This report aims to demonstrate a sample of high level Australian insights from 2017 as well as to showcase the type of information that can be gleaned about organisations. It is the first science-based workplace survey in Australia to examine lifestyle, clinical indicators, stress and mental health, to help businesses understand the impact on wellbeing and productivity at an individual and company level.

2017 WINNERS

HEALTHIEST WORKPLACE

HEALTHIEST EMPLOYEES

HEALTHIEST EMPLOYER

FINDINGS

The Healthiest Workplace Survey 2017 by AIA Vitality provides Australian employers with an essential overview of the wellbeing of their employees and a deeper comprehension of the usefulness of their companies’ health practices in the workplace. The survey boosts understanding of the importance of workplace health and wellbeing among both employees and employers.

MENTAL HEALTH

Australia is fairly typical in terms of work stress and mental health with approximately half of Australians reporting at least one dimension of work-related stress.

PHYSICAL ACTIVITY

Two-thirds of Australians get more than 150 minutes of physical exercise each week, significantly more than their counterparts in Hong Kong, Singapore and Malaysia.

PRODUCTIVITY

Australian organisations show less productivity loss at 45% when compared to Hong Kong, Singapore and Malaysia, although it is higher than in the UK.

SLEEP

On the whole, Australians get a longer night’s sleep than their Hong Kong, Singapore and Malaysia counterparts.

FULL REPORT

KEY FINDINGS

Australia had a broad sampling with 32 employers and 2,449 employees participating in the survey. From the results, it would appear that Australia has more similarities with the UK than with the Asian territories of Hong Kong, Singapore and Malaysia. Some of the major challenges facing Australians today are obesity, mental health and sleep issues. It is heartening to see that there is good participation in wellness interventions in Australia and although there are some blind spots (specifically alcohol intake), employers’ generally offer some wellbeing programmes, although some offer none at all.

THE LINK BETWEEN PRODUCTIVITY LOSS AND DEPRESSION

Compared to other markets in the survey, Australian organisations show relatively low productivity loss at just 45 days’ work lost to absenteeism and presenteeism each year (this is higher than in the UK, however, where the loss is 30 days per annum). Australian employees also work fewer hours than their counterparts in Hong Kong, Singapore and Malaysia.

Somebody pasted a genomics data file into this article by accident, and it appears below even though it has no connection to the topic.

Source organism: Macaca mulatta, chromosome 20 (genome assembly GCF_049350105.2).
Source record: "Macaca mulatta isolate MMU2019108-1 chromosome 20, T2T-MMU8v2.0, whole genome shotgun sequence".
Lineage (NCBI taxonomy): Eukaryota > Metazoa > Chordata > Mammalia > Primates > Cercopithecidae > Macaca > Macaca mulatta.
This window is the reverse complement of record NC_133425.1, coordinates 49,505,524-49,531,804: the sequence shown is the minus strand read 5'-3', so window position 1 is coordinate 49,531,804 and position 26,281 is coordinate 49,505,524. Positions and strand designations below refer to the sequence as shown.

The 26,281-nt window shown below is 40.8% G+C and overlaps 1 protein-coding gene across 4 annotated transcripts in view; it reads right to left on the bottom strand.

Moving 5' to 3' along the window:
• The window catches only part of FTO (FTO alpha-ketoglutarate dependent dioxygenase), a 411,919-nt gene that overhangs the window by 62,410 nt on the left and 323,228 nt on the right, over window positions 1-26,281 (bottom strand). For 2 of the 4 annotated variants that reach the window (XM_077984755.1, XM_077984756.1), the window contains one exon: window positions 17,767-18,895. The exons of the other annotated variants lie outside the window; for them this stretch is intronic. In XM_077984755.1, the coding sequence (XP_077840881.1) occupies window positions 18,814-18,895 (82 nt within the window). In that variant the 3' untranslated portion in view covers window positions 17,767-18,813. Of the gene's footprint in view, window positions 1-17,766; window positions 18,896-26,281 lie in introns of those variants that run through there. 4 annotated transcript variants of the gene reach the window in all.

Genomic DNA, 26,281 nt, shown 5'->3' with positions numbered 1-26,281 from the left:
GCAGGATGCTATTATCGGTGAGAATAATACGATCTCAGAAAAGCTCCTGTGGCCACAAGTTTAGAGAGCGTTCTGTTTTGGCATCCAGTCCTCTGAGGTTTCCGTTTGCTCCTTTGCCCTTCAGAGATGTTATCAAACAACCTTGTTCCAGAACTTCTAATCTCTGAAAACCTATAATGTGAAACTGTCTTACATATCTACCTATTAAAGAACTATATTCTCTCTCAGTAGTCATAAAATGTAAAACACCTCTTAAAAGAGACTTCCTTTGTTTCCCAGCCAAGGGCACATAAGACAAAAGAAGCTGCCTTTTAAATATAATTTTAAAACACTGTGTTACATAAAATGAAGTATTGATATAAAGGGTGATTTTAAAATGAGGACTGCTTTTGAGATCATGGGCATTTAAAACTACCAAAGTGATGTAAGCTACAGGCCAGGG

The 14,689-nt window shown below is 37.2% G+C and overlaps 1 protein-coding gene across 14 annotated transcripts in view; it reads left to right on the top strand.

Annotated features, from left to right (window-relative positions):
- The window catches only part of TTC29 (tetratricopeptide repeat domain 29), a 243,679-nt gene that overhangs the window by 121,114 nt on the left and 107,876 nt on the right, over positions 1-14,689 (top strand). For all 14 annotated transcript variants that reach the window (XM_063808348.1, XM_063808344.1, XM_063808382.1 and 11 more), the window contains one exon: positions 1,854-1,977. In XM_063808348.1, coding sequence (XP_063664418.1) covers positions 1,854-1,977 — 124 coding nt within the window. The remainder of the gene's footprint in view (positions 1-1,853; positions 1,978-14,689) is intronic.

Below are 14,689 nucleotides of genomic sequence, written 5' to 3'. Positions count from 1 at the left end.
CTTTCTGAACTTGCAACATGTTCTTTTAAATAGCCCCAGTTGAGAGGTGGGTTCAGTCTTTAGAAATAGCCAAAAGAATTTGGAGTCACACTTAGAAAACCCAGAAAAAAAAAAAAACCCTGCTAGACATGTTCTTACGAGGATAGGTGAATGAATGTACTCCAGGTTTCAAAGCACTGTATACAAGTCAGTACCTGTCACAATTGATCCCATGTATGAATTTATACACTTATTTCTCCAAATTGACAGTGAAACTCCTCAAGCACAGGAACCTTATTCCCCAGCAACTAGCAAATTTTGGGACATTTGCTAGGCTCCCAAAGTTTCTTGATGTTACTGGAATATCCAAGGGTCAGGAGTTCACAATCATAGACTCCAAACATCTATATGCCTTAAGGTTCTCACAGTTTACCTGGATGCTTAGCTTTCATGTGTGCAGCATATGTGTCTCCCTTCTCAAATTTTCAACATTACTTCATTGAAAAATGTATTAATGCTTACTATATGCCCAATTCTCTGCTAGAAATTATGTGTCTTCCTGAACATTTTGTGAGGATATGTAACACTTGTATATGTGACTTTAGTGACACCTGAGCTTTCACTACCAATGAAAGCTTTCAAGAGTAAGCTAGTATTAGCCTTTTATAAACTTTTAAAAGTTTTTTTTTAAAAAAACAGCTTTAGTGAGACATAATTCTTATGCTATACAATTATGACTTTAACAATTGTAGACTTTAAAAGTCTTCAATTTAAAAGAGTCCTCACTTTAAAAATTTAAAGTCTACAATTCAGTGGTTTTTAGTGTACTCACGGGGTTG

There appears to be a correlation between sectors with high productivity loss and depression. Across all four territories (Hong Kong, Malaysia, Singapore and Australia), it is the young employees who struggle with mental health issues the most with more senior jobs typically reporting less productivity loss across the board.

STRESS IN THE WORKPLACE IS A FACTOR EVERYWHERE

Reports of work stress were fairly comparable with Hong Kong, Malaysia and Singapore – with approximately half of Australians reporting at least one dimension of work-related stress. Around 58% of employers said they felt some financial concern, which is on par with those in Hong Kong (57%).

Bullying was less of an issue in the Australian workplace compared to Hong Kong, Singapore and Malaysia, where up to 18% of respondents reported experiencing some bullying behaviour.

AUSTRALIANS SLEEP WELL AND EXERCISE REGULARLY BUT DRINK MORE

Only a quarter of Australians slept less than seven hours a night, compared to Malaysia and Singapore where more than half of respondents were short on sleep. Incidentally, Australia also had relatively lower levels of self-reported depression (6.4%), which are comparable with the UK at 5.6%.

While more Australians are physically active — just 36% reported less than 150 minutes of exercise a week in Australia compared with 64% in Malaysia — they tend to drink significantly more alcohol. Over 16% of Australians drink more than 14 units a week, falling short of the 29% of Britons who reported doing the same. More than half of Australian employees admit eating fewer than five portions of fruit and vegetables a day.

HEALTH AND WELLBEING ARE FAIRLY TYPICAL

When it comes to self-reported health risks, Australia is broadly in line with the other countries and is fairly typical in the number of wellbeing interventions that employees take part in. Few Australian employees reported high blood pressure and Australia is behind both the UK and Hong Kong for those deemed at risk of high cholesterol. However, there was a lack of awareness of interventions across many Australian workplaces, which suggests internal communications need to be improved. In every country which took part in the survey, a significant proportion of employees reported at least one musculoskeletal condition as a major factor in poor health and wellbeing: in Australia, this figure was 82.5%.